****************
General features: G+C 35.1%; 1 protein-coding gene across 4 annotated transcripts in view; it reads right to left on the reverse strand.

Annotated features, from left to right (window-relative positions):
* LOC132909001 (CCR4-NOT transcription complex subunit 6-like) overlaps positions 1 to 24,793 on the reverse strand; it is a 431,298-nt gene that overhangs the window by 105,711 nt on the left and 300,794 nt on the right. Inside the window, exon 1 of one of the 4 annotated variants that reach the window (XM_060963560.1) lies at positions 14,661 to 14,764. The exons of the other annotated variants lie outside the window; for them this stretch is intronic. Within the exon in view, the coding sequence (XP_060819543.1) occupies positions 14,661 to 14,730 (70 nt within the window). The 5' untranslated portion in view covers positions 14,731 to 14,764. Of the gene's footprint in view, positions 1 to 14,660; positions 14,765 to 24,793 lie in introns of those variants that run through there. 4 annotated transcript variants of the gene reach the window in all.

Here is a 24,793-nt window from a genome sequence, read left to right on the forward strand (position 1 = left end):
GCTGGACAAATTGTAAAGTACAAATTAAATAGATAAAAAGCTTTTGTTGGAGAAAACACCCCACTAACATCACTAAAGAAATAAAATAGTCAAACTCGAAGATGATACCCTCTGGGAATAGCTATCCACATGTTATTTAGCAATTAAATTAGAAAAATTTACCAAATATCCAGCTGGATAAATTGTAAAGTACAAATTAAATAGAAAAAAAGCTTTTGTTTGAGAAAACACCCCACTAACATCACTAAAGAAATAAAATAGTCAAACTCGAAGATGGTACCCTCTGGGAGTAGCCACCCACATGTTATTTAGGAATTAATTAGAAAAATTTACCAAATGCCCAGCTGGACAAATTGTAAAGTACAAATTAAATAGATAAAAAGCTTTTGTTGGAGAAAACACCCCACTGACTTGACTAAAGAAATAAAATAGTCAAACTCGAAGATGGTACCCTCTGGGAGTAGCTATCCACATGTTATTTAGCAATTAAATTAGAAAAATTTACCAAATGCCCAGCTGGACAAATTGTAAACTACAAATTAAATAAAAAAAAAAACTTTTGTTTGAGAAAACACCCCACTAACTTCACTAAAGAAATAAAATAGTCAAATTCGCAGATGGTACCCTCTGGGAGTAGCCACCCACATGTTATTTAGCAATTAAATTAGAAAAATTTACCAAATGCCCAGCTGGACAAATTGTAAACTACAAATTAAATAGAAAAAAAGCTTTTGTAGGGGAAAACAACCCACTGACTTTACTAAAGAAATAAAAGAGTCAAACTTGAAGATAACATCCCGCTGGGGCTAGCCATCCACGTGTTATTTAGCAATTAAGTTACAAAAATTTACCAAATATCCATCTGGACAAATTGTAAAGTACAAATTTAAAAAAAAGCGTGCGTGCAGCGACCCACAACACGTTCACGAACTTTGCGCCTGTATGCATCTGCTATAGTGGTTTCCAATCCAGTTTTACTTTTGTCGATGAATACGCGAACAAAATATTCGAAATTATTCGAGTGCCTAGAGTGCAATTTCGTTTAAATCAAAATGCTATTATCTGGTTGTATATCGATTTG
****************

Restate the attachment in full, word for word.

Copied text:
General features: G+C 35.1%; 1 protein-coding gene across 4 annotated transcripts in view; it reads right to left on the reverse strand.

Annotated features, from left to right (window-relative positions):
* LOC132909001 (CCR4-NOT transcription complex subunit 6-like) overlaps positions 1 to 24,793 on the reverse strand; it is a 431,298-nt gene that overhangs the window by 105,711 nt on the left and 300,794 nt on the right. Inside the window, exon 1 of one of the 4 annotated variants that reach the window (XM_060963560.1) lies at positions 14,661 to 14,764. The exons of the other annotated variants lie outside the window; for them this stretch is intronic. Within the exon in view, the coding sequence (XP_060819543.1) occupies positions 14,661 to 14,730 (70 nt within the window). The 5' untranslated portion in view covers positions 14,731 to 14,764. Of the gene's footprint in view, positions 1 to 14,660; positions 14,765 to 24,793 lie in introns of those variants that run through there. 4 annotated transcript variants of the gene reach the window in all.

Here is a 24,793-nt window from a genome sequence, read left to right on the forward strand (position 1 = left end):
GCTGGACAAATTGTAAAGTACAAATTAAATAGATAAAAAGCTTTTGTTGGAGAAAACACCCCACTAACATCACTAAAGAAATAAAATAGTCAAACTCGAAGATGATACCCTCTGGGAATAGCTATCCACATGTTATTTAGCAATTAAATTAGAAAAATTTACCAAATATCCAGCTGGATAAATTGTAAAGTACAAATTAAATAGAAAAAAAGCTTTTGTTTGAGAAAACACCCCACTAACATCACTAAAGAAATAAAATAGTCAAACTCGAAGATGGTACCCTCTGGGAGTAGCCACCCACATGTTATTTAGGAATTAATTAGAAAAATTTACCAAATGCCCAGCTGGACAAATTGTAAAGTACAAATTAAATAGATAAAAAGCTTTTGTTGGAGAAAACACCCCACTGACTTGACTAAAGAAATAAAATAGTCAAACTCGAAGATGGTACCCTCTGGGAGTAGCTATCCACATGTTATTTAGCAATTAAATTAGAAAAATTTACCAAATGCCCAGCTGGACAAATTGTAAACTACAAATTAAATAAAAAAAAAAACTTTTGTTTGAGAAAACACCCCACTAACTTCACTAAAGAAATAAAATAGTCAAATTCGCAGATGGTACCCTCTGGGAGTAGCCACCCACATGTTATTTAGCAATTAAATTAGAAAAATTTACCAAATGCCCAGCTGGACAAATTGTAAACTACAAATTAAATAGAAAAAAAGCTTTTGTAGGGGAAAACAACCCACTGACTTTACTAAAGAAATAAAAGAGTCAAACTTGAAGATAACATCCCGCTGGGGCTAGCCATCCACGTGTTATTTAGCAATTAAGTTACAAAAATTTACCAAATATCCATCTGGACAAATTGTAAAGTACAAATTTAAAAAAAAGCGTGCGTGCAGCGACCCACAACACGTTCACGAACTTTGCGCCTGTATGCATCTGCTATAGTGGTTTCCAATCCAGTTTTACTTTTGTCGATGAATACGCGAACAAAATATTCGAAATTATTCGAGTGCCTAGAGTGCAATTTCGTTTAAATCAAAATGCTATTATCTGGTTGTATATCGATTTG